In its landmark report condemning the U.S. government’s failure to prevent the terrorist attacks of September 11, 2001, the 9/11 Commission noted that the “most important failure was one of imagination.” President Donald Trump’s declaration of a state of national emergency to fund a border wall may go down as the opposite: the triumph of one man’s imagination over reality.
Trump’s vision of the southwest border as a lawless region teeming with immigrants, gangs, drug dealers, gun runners, human traffickers and terrorists trying to burst through and do the U.S. and its citizens harm underlies his insistence on a wall as the sine qua non of homeland security. This approach amounts to a willful misreading of the true threat landscape facing the U.S. nearly two decades after the 9/11 attacks.
Here are the facts about the 1,954-mile border between the U.S. and Mexico: illegal crossings are the lowest they’ve been in decades. Technologies like sensors and drones are being deployed to enhance the capabilities of the Border Patrol and are receiving increased funding in the recently signed appropriations bill. And all but around 50 miles of border barriers previously identified by experts as necessary have already been constructed. The small remainder crosses either private land or lands held by sovereign Indian nations, making their suitability for barrier construction very doubtful.
The supposed national emergency at the southern border also makes little sense in the post-9/11 era, when our adversaries can infiltrate our society and our institutions through digital networks, when armed Americans kill more Americans through acts of mass violence than does ISIS, and when the emergent ravages of climate change threaten every community in the U.S.
By declaring a national emergency to fund a border wall, the Trump administration is diverting financial and military resources and the attention of policymakers to prepare for threats that are far more real, pervasive and deadly. It also impedes the public’s ability to accurately understand the likelihood of threats against which they need to protect themselves.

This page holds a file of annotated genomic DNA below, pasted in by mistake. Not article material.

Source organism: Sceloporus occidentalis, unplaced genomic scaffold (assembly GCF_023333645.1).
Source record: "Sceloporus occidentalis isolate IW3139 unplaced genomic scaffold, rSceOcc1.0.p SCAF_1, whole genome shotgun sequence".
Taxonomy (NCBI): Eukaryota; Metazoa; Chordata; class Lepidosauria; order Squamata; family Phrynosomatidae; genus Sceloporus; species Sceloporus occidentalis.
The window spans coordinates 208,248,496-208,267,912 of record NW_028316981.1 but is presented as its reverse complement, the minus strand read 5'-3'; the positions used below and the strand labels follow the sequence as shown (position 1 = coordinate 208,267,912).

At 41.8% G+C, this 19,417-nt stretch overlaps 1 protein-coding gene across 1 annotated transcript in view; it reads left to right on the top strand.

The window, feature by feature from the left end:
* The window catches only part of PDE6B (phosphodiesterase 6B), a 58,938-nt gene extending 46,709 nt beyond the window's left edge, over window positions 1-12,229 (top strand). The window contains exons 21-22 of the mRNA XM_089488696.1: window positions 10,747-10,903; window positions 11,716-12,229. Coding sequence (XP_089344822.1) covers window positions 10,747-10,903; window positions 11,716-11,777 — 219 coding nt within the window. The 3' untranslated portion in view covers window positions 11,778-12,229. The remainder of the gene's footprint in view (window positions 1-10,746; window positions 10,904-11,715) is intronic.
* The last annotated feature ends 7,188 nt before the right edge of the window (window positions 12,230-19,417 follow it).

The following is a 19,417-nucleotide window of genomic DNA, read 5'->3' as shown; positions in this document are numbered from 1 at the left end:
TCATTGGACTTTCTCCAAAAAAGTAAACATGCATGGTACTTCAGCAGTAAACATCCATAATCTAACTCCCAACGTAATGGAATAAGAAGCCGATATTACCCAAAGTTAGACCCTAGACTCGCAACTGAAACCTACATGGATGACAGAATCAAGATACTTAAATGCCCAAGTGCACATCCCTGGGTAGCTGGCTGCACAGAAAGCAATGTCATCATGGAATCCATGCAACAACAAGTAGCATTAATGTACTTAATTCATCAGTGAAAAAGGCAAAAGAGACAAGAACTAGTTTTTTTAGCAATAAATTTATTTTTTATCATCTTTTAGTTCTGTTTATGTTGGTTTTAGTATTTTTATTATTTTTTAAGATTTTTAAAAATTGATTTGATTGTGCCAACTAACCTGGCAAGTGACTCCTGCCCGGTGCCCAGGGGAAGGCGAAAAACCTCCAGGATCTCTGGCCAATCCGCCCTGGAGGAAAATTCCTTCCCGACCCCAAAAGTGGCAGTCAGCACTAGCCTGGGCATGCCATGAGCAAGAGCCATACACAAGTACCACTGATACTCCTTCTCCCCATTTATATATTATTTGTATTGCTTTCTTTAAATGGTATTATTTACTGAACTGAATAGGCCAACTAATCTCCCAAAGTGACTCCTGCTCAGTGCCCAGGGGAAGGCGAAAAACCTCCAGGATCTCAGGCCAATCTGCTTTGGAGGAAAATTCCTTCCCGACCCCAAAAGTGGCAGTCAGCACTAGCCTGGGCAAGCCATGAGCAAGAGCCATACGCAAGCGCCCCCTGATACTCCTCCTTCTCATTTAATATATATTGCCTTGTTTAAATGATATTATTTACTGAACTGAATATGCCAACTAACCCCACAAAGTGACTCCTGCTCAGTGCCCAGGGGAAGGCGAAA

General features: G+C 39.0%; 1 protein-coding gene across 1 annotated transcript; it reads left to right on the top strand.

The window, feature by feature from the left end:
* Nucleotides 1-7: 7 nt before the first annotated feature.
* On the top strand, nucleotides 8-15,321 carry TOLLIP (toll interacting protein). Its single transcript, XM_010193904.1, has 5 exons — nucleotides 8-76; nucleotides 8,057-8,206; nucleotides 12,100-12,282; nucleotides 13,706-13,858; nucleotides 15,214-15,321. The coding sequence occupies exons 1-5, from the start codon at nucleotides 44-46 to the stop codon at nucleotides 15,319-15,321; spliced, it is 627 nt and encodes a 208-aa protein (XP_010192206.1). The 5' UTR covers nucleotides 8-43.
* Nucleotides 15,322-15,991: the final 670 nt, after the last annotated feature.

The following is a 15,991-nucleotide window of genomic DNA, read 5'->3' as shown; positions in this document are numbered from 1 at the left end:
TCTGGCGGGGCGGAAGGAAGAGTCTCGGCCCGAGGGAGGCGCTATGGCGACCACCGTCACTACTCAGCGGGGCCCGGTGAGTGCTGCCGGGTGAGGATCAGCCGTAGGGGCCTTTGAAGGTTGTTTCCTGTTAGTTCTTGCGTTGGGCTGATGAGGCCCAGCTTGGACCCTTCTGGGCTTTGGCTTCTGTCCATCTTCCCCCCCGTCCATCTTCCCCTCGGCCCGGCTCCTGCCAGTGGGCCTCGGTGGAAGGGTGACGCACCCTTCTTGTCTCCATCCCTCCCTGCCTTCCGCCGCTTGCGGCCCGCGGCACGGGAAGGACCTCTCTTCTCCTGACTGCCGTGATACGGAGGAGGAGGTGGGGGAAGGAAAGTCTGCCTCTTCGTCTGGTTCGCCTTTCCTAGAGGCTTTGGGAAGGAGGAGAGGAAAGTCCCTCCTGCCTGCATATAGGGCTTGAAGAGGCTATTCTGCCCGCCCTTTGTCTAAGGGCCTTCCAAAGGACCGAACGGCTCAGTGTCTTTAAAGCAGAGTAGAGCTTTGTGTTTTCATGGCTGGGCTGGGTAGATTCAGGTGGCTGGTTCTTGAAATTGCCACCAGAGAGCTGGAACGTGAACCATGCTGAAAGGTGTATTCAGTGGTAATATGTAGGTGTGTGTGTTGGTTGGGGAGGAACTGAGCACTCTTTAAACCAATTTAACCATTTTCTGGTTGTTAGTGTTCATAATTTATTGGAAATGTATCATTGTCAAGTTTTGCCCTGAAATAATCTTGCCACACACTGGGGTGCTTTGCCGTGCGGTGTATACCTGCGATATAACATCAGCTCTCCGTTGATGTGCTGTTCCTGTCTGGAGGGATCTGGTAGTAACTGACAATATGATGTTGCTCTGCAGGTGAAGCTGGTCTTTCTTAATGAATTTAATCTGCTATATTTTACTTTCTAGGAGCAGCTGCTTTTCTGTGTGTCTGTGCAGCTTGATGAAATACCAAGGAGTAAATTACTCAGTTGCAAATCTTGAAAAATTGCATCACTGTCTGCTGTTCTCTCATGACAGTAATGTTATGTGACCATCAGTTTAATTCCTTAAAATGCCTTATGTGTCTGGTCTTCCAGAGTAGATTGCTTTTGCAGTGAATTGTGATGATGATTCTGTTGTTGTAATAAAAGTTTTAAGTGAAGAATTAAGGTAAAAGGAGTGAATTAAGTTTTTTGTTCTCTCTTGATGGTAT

The Department of Homeland Security (DHS) was created after the 9/11 attacks and assigned a vast portfolio of national security, law enforcement and public safety responsibilities. DHS is responsible for immigration and border security, including not only our border to Mexico, but also Canada, as well as all land, sea and airports of entry, 328 in all. It’s worth noting that 2018 statistics from the U.S. Customs and Border Protection show that the majority of illegal drugs enter through one of these legal ports of entry.
DHS manages nearly two dozen major government agencies, including FEMA, TSA, the U.S. Coast Guard, U.S. Secret Service, ICE, USCIS and a workforce of 240,000 employees. It leads the federal response for all natural and human-caused disasters; the cybersecurity of the government’s nonmilitary data networks and the protection of U.S. critical infrastructure — the energy, financial and communications networks that underpin the U.S. economy and the voting systems that are supposed to secure our democracy.
Homeland security is a matter of assessing risks and assigning resources to mitigate them, in proportion to the likelihood they will occur. Every hour spent on photo ops related to the border wall is an hour not spent on other mission-critical tasks that matter far more to making America safe. (News of the resignation of the acting FEMA director Brock Long last Wednesday was overtaken by border wall coverage within hours, yet his job touches a lot more Americans made vulnerable by increasingly severe natural disasters. And the president said nothing about the nearly three dozen school shootings since 17 were killed at a high school in Parkland, Florida, just over a year ago.)
As the third secretary of the Department of Homeland Security (2009-2013), I have thought deeply about my tenure and focused on one question in particular: How safe are we today? The threats we face have evolved significantly since September 11, 2001, when the smartphone had not been invented and social media was the arcane province of geeks. Today’s terrorists, both foreign and domestic, recruit adherents online, inspiring them to radicalize and commit acts of violence, but Trump’s claim before last November’s midterm elections that they were infiltrating migrant caravans from Central America and Mexico and heading to the U.S. border is widely understood to be inaccurate. It is directly undercut by government data showing that of the 3,755 actual or attempted entries by known or suspected terrorists into the U.S. in fiscal year 2017, very few attempted entry via Mexico.
More Americans have died or been displaced by increasingly extreme weather events related to climate change since 2001 than by terrorists, foreign or domestic. If Trump wants to build a wall to make America safe, he should start with a seawall.
The public understands these realities far better than President Trump. A new poll this month by the nonpartisan Pew Research Center found that climate change is the top security concern of people in 13 of 26 countries surveyed, including the U.S. More than 60 percent of respondents across all countries viewed cyber-attacks as a serious concern, up from 54 percent in 2017. And the number of countries that saw the Islamic State as a primary threat fell by double-digit percentage points in the U.S., Israel, Spain and Japan.
The 9/11 Commission urged the creation of the Department of Homeland Security to prevent another catastrophe on American soil. To do that, we must face today’s facts, apply our will, and spend our resources to create a future that truly makes Americans safe.
Article originally published on POLITICO Magazine
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The Article Was Written/Published By: Karen Breslau